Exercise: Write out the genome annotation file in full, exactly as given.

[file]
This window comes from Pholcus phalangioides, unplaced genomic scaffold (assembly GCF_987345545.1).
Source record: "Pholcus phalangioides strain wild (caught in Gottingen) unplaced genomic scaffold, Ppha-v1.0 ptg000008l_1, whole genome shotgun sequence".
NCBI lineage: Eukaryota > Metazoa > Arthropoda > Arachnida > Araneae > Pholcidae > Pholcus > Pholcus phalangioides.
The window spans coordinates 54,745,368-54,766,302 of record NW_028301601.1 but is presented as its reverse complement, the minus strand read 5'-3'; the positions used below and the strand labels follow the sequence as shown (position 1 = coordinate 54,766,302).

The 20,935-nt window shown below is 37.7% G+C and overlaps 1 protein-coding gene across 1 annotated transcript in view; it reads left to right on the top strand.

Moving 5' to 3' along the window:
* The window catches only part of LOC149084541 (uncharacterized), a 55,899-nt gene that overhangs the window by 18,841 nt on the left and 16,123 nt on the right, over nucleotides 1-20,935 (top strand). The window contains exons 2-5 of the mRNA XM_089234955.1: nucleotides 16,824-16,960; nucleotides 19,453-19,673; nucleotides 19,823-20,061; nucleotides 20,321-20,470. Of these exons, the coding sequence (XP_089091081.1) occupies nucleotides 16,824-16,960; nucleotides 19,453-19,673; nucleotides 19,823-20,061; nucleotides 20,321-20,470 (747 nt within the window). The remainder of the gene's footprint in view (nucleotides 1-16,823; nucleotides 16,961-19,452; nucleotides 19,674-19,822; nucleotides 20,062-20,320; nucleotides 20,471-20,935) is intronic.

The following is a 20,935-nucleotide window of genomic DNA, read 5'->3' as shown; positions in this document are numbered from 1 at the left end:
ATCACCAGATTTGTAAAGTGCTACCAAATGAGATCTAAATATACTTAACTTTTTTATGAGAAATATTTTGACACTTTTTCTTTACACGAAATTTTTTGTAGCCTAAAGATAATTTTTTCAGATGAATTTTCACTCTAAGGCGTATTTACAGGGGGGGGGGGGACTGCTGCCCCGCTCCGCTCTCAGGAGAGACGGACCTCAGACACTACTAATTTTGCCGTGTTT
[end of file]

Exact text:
This window comes from Pholcus phalangioides, unplaced genomic scaffold (assembly GCF_987345545.1).
Source record: "Pholcus phalangioides strain wild (caught in Gottingen) unplaced genomic scaffold, Ppha-v1.0 ptg000008l_1, whole genome shotgun sequence".
NCBI lineage: Eukaryota > Metazoa > Arthropoda > Arachnida > Araneae > Pholcidae > Pholcus > Pholcus phalangioides.
The window spans coordinates 54,745,368-54,766,302 of record NW_028301601.1 but is presented as its reverse complement, the minus strand read 5'-3'; the positions used below and the strand labels follow the sequence as shown (position 1 = coordinate 54,766,302).

The 20,935-nt window shown below is 37.7% G+C and overlaps 1 protein-coding gene across 1 annotated transcript in view; it reads left to right on the top strand.

Moving 5' to 3' along the window:
* The window catches only part of LOC149084541 (uncharacterized), a 55,899-nt gene that overhangs the window by 18,841 nt on the left and 16,123 nt on the right, over nucleotides 1-20,935 (top strand). The window contains exons 2-5 of the mRNA XM_089234955.1: nucleotides 16,824-16,960; nucleotides 19,453-19,673; nucleotides 19,823-20,061; nucleotides 20,321-20,470. Of these exons, the coding sequence (XP_089091081.1) occupies nucleotides 16,824-16,960; nucleotides 19,453-19,673; nucleotides 19,823-20,061; nucleotides 20,321-20,470 (747 nt within the window). The remainder of the gene's footprint in view (nucleotides 1-16,823; nucleotides 16,961-19,452; nucleotides 19,674-19,822; nucleotides 20,062-20,320; nucleotides 20,471-20,935) is intronic.

The following is a 20,935-nucleotide window of genomic DNA, read 5'->3' as shown; positions in this document are numbered from 1 at the left end:
ATCACCAGATTTGTAAAGTGCTACCAAATGAGATCTAAATATACTTAACTTTTTTATGAGAAATATTTTGACACTTTTTCTTTACACGAAATTTTTTGTAGCCTAAAGATAATTTTTTCAGATGAATTTTCACTCTAAGGCGTATTTACAGGGGGGGGGGGGACTGCTGCCCCGCTCCGCTCTCAGGAGAGACGGACCTCAGACACTACTAATTTTGCCGTGTTT